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My mother was a teacher for a time. In many ways her sojourn in a fifth grade classroom was one of the happiest aspects of her life. The monetary pay was minimal, but the joy of working with children was more than enough compensation for her. She delighted in having a meaningful career. 

She never said much about particular students, but there was one young man named Danny who seemed to capture her heart. She often told us that the boy had an extraordinary artistic talent. She boasted that with his sweet nature and his skill in rendering scenes and human figures on paper he was bound to have a wonderful future creating visual art. Her face always lit up with a grin whenever she spoke of Danny, so I suspected that he was quite special to her. 

One day my mom came home with a drawing of Jesus that Danny had given to her. She proudly showed it to us, remarking that she had never before seen such creative genius in any of her students. She was certain that Danny was destined to go far in his pursuit of artistic excellence. 

My mother’s life took many sad turns after that. Perhaps the worst of them all was her realization that the bipolar disorder that cyclicly overcame her did not work well with teaching. She reluctantly changed careers in a moment of wise understanding of the limitations that her mental illness had placed on her. From time to time, however, she wistfully harked back to her teaching days and how wonderful they had been for her. In those moments she always mentioned Danny along with another favorite student, David. Remarkably she would show us two treasures that she had kept from the boys. One was a school photo of David and the other was the portrait of Jesus that Danny had given her. 

Mama moved forward in her life as best she could given the sometimes debilitating circumstances of her illness. She found a job that she enjoyed and was surrounded by incredibly compassionate people at work. She wavered between being highly productive and spending days at home coping with dark depression or uncontrolled mania. When she was well she always seemed to pleasantly speak of how proud she was to have been a teacher. She would tell us once again how Danny had touched her heart with the gift of his art. 

My mother never knew what had become of Danny. She would ask us if we knew anyone in the old neighborhood who had kept in touch with him. She hoped that he was doing well. She’d trot out his art work which over the years had become yellowed and rather fragile. Because I too had become a teacher I understood how certain students find their way into our hearts. I have many Dannys and Davids of my own in my heart. I think of them long after they have left my classroom and hope that they are enjoying good lives.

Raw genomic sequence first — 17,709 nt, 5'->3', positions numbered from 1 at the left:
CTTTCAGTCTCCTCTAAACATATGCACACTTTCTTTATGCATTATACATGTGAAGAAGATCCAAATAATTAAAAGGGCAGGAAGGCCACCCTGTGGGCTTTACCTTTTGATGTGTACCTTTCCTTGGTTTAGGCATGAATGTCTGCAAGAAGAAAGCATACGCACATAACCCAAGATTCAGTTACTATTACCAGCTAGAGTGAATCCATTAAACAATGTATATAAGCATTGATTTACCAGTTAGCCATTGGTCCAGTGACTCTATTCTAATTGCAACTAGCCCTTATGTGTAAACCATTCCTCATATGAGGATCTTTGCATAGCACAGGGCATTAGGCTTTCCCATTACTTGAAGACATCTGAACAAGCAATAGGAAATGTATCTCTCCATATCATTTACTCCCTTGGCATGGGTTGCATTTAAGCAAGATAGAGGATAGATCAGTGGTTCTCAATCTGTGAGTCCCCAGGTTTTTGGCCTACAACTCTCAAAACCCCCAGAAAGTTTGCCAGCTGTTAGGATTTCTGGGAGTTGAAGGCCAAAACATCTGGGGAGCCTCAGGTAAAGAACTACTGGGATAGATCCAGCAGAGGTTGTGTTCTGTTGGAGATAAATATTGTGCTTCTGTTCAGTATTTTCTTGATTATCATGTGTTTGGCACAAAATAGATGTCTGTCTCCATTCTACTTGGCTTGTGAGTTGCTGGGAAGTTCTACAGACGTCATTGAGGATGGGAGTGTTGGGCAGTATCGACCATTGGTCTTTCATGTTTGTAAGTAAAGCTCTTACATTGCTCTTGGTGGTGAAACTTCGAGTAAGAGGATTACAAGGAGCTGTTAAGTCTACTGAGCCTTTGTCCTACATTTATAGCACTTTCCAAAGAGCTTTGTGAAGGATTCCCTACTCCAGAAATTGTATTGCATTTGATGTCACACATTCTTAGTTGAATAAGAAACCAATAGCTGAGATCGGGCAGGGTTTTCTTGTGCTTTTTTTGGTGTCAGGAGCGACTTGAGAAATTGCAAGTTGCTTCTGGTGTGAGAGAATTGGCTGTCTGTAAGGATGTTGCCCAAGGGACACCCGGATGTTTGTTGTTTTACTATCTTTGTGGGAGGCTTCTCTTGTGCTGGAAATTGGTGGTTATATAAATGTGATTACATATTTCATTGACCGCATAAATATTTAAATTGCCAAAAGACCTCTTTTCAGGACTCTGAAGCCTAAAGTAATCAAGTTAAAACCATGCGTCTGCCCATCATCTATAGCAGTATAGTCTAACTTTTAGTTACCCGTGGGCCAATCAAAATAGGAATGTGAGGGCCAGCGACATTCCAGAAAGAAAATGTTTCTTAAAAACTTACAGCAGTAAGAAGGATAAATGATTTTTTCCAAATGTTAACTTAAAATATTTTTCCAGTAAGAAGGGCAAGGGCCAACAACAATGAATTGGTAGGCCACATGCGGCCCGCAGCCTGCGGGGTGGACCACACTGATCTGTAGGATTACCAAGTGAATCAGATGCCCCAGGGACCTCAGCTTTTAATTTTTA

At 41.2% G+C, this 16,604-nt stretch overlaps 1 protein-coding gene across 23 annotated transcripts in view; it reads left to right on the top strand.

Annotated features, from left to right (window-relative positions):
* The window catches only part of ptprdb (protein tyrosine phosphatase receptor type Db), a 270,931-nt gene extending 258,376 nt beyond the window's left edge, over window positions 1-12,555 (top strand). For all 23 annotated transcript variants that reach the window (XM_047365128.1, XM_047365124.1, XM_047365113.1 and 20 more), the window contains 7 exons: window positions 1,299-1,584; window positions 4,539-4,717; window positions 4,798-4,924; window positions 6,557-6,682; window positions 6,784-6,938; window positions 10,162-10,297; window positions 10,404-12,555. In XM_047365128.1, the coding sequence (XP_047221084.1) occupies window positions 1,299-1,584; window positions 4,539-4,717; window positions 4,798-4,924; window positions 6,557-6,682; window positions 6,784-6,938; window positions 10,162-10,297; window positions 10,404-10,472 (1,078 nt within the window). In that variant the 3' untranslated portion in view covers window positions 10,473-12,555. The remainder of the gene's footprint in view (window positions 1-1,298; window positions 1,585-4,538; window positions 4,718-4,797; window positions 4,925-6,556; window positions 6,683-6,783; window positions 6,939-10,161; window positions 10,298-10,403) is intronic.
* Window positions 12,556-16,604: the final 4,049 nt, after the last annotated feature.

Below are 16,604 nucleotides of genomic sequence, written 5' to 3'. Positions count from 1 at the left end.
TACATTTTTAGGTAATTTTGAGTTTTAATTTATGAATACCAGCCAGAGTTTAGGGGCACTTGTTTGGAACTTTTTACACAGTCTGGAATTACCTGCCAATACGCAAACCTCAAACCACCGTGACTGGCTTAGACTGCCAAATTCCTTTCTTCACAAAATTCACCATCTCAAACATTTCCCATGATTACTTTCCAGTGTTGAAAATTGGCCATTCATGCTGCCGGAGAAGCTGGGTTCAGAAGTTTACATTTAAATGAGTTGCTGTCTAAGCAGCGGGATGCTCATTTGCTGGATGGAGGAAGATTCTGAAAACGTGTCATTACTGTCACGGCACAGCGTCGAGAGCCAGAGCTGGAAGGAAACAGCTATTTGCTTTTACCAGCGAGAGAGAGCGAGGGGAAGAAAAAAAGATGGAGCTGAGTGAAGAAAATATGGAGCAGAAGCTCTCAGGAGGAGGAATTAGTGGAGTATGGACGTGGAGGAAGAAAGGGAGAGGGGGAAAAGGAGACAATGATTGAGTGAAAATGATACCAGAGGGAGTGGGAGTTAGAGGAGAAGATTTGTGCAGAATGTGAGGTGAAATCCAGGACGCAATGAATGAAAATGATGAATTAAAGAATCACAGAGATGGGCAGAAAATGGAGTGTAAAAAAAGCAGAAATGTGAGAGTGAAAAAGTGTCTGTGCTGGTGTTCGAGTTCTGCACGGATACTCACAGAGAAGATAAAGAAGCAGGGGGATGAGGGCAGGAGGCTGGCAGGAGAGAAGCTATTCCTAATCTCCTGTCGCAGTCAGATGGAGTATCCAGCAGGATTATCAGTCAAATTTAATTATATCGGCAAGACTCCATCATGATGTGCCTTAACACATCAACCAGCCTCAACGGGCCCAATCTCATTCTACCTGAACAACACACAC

I happened to be very good friends with the other boy’s sister. Mama always asked about David and seemed pleased to know that he was mostly leading a good life. One day when she was nearing the end of her days she asked me to give the school photo of David to his sister. Then she somewhat sadly said that she wished that she knew how Danny was doing. Not long after that she died.

As fate with have it, I reunited with long lost friends after a high school reunion. Among them was Danny’s sister and a woman who had lived next door to Danny when she was growing up. Through conversations I learned that Danny had lived a good life using his creative talents just as my mother had predicted. Sadly by that time Danny was afflicted with a number of health problems but he was mostly doing well. I knew that Mama would have been happy to hear about his good fortune. 

A couple of days ago I got the news that Danny had died. I thought about how much my mother had loved him and I wondered where the picture of Jesus that she had so treasured had gone. I never found it when I was helping to go through her belongings after she died. There were several of us doing that work and perhaps the faded and creased portrait may have been unknowingly tossed by someone else. I can still see that image nonetheless and the look of unmitigated joy on my mother’s face every single time she showed it to me again. 

It’s funny how certain students can carve out a space in our hearts. For unexpected reasons we form almost eternal bonds with some of them. We think of them long after they have left our care. Somehow Danny really touched my mother’s heart. Perhaps it had been his simple gift to her or maybe it was only because he was as sweet as she always described him. He and she are both in heaven now. I hope they get to see each other. Maybe Jesus will arrange that. I think it would please them both. 


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